stopping a service is just as simple as stopping an exe & unless you're willing 2 spend time & money 2 create a robust driver based solution it wud be simpler to purchase something commercial.
If yr data is more valuable than the hardware, protect it with something like truecrypt & you can have an app like this which will dismount that volume along with locking the laptop.
That will protect yr data.

But the best solution is 2 be aware of wats happening around you & neva let the laptop be stolen in the first place.
The first & only rule of pc security is that once sum1 has physical access 2 yr hardware - it's game ova.

tmpusr

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That's a good feature. Optionally you should be able to prefix and/or postfix it with your own string. Apparently you're somewhat security-conscious, too...

Don't give up so quick with the process termination security hole... using the "heartbeat" again looks like a solution:

You run a pair of processes that watch that each other exists (and/or that some file is getting written): if the other one is killed or suspended (checking if process exists is not enough) it will lock out. If two is not enough, use three. Since the termination software the adversary will use won't disable them simultaneously, though the time interval is very small, it should work. Even if all ports and drives are blocked, but it's still connected to the tubes, they will provide the adversary the software on the browser.

You'd need to create a termination/suspending app to make sure it's defeated. You should try to break into the system by all these means and fail.

Were trying to change the rules of the game here: the computer will eventually be bricked, no matter what you do. The time the adversary has available to upload data should be less than the time it takes to issue the commands. In high-risk situations it shouldn't be many seconds or your recent files will end up on someone's server. It seems that with this app running the game is over for the adversary, not for you.

This security hole is patched as long as the lockout time is short enough. With a webcam you could check if the user is present, and if not, lock out in 3-5 seconds.
« Last Edit: June 10, 2009, 07:07:39 AM by tmpusr »

f0dder

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What exactly are you trying to guard yourself against - common thieves or the cops/whatever?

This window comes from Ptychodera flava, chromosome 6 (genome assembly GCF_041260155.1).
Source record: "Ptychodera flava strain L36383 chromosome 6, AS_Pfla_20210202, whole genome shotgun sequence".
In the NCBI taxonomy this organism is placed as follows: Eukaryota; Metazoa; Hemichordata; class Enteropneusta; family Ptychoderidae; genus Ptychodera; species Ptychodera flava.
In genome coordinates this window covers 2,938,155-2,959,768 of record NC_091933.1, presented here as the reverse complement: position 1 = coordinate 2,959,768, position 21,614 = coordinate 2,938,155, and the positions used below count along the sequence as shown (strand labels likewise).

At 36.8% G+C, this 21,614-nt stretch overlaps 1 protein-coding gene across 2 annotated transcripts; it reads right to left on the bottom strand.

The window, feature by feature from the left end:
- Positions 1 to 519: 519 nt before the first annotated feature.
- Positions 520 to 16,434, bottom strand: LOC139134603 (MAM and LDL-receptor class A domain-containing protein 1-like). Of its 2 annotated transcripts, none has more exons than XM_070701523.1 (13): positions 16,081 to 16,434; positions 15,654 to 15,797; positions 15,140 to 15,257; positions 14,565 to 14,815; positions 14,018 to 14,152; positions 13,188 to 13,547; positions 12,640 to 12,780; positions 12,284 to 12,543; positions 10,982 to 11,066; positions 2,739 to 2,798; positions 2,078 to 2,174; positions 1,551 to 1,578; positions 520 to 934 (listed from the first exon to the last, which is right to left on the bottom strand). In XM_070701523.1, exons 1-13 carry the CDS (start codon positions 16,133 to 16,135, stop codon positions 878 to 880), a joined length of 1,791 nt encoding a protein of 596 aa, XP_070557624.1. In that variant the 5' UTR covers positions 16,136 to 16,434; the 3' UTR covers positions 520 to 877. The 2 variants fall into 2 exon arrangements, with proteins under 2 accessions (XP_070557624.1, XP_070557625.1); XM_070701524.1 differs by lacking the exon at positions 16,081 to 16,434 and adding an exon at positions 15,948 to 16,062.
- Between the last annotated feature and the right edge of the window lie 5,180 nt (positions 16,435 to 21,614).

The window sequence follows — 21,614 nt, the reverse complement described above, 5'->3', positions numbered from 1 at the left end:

All this keystroke-timeout-fumbling seems like the wrong way to approach the problem. Set a screensaver, check "on resume, display logon screen" (you obviously are using a password for your user account, and of course you're running with a limited account without administrator privileges). Then, you set a system policy that disallows changing the screensaver settings. TrueCrypt has an option to dismount volumes not just when logging off, but also on screensaver activation.

As for trying to keep processes running through usermode watchdogs - not going to work. You can spawn a few hundred and poll every few milliseconds (which is going to put a heavy load on your system, mind you!) but it's still not a guarantee that your processes won't get nuked. A better approach is adjusting the process permissions and removing the SeDebugPrivilege. Since when have common thieves started doing something like this, anyway?
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tmpusr

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What makes you ask that? There's a huge security industry out there. You can ask them who they're trying to guard against. There are other threats than just common thieves. Capable adversaries include professional criminals, governmental and corporate espionage.

It's obvious to me that a screensaver will never activate. And all this 'keystroke-timeout-fumbling' is already doing its job.

The nuking watchdog solution must be tested. I don't think the strain it puts on the CPU can be significant. So you can prevent program termination in a limited account? Getting a BSOD when the process is terminated would be ok, too.

« Last Edit: June 10, 2009, 08:06:26 AM by tmpusr »

f0dder

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I'm asking because it's not clear which scenario you're really trying to guard against.

If we're talking being mugged in a park, the screensaver approach would be quite sufficient imho - the thieves need to get away with your machine before they can start looking at it. And common thieves aren't interested in snooping around on the machine anyway, they just want to trade it in for cash.

The only situation I can think of where the screensaver setup I described above isn't adequate is when someone can get forceful physical access to your machine and don't need to run away with it. And in those cases, you're pretty much so SOL that your approach isn't going to help anyway :)
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tmpusr

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Thieves today may know that the contents of the system may be worth something too and will keep on touching the keyboard/touchpad to prevent the screensaver.

This solution is created to address the particular problem where you abruptly lose physical access to the computer or forget to lock it and someone starts using it (the screensaver won't activate). It already provides great (practically perfect, if the timeout is short enough) security.

If the adversary is ready to "persuade" me to reveal the password, that's where plausible deniability is required, which TrueCrypt provides.

I think this is such a fundamental security feature that it should be part of the OS.
« Last Edit: June 10, 2009, 08:43:29 AM by tmpusr »